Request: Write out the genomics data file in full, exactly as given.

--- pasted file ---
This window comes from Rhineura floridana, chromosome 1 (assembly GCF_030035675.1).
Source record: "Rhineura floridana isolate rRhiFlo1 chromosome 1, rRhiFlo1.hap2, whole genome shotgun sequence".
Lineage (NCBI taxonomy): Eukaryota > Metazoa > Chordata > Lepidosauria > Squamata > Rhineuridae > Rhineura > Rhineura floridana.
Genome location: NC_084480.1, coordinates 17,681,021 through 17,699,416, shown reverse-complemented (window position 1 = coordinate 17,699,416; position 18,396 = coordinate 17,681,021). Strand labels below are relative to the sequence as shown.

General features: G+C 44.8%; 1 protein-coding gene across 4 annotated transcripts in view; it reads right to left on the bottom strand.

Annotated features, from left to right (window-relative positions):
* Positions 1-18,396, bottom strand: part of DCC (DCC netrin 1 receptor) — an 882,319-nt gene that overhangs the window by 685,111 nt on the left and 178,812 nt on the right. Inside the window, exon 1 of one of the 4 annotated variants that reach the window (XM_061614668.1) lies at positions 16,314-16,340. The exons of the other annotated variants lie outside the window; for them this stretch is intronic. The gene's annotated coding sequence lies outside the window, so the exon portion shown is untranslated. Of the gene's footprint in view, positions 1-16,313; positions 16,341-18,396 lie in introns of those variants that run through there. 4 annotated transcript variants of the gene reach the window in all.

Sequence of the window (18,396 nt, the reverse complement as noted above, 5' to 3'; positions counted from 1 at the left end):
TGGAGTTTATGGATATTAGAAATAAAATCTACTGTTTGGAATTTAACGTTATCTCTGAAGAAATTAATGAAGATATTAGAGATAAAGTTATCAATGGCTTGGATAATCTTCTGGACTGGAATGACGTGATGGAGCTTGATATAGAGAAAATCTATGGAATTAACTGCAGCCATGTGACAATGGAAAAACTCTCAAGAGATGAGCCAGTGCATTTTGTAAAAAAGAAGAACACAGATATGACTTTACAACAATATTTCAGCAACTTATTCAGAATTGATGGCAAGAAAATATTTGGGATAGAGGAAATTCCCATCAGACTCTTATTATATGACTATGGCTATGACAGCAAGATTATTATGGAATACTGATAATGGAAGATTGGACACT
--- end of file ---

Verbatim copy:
This window comes from Rhineura floridana, chromosome 1 (assembly GCF_030035675.1).
Source record: "Rhineura floridana isolate rRhiFlo1 chromosome 1, rRhiFlo1.hap2, whole genome shotgun sequence".
Lineage (NCBI taxonomy): Eukaryota > Metazoa > Chordata > Lepidosauria > Squamata > Rhineuridae > Rhineura > Rhineura floridana.
Genome location: NC_084480.1, coordinates 17,681,021 through 17,699,416, shown reverse-complemented (window position 1 = coordinate 17,699,416; position 18,396 = coordinate 17,681,021). Strand labels below are relative to the sequence as shown.

General features: G+C 44.8%; 1 protein-coding gene across 4 annotated transcripts in view; it reads right to left on the bottom strand.

Annotated features, from left to right (window-relative positions):
* Positions 1-18,396, bottom strand: part of DCC (DCC netrin 1 receptor) — an 882,319-nt gene that overhangs the window by 685,111 nt on the left and 178,812 nt on the right. Inside the window, exon 1 of one of the 4 annotated variants that reach the window (XM_061614668.1) lies at positions 16,314-16,340. The exons of the other annotated variants lie outside the window; for them this stretch is intronic. The gene's annotated coding sequence lies outside the window, so the exon portion shown is untranslated. Of the gene's footprint in view, positions 1-16,313; positions 16,341-18,396 lie in introns of those variants that run through there. 4 annotated transcript variants of the gene reach the window in all.

Sequence of the window (18,396 nt, the reverse complement as noted above, 5' to 3'; positions counted from 1 at the left end):
TGGAGTTTATGGATATTAGAAATAAAATCTACTGTTTGGAATTTAACGTTATCTCTGAAGAAATTAATGAAGATATTAGAGATAAAGTTATCAATGGCTTGGATAATCTTCTGGACTGGAATGACGTGATGGAGCTTGATATAGAGAAAATCTATGGAATTAACTGCAGCCATGTGACAATGGAAAAACTCTCAAGAGATGAGCCAGTGCATTTTGTAAAAAAGAAGAACACAGATATGACTTTACAACAATATTTCAGCAACTTATTCAGAATTGATGGCAAGAAAATATTTGGGATAGAGGAAATTCCCATCAGACTCTTATTATATGACTATGGCTATGACAGCAAGATTATTATGGAATACTGATAATGGAAGATTGGACACT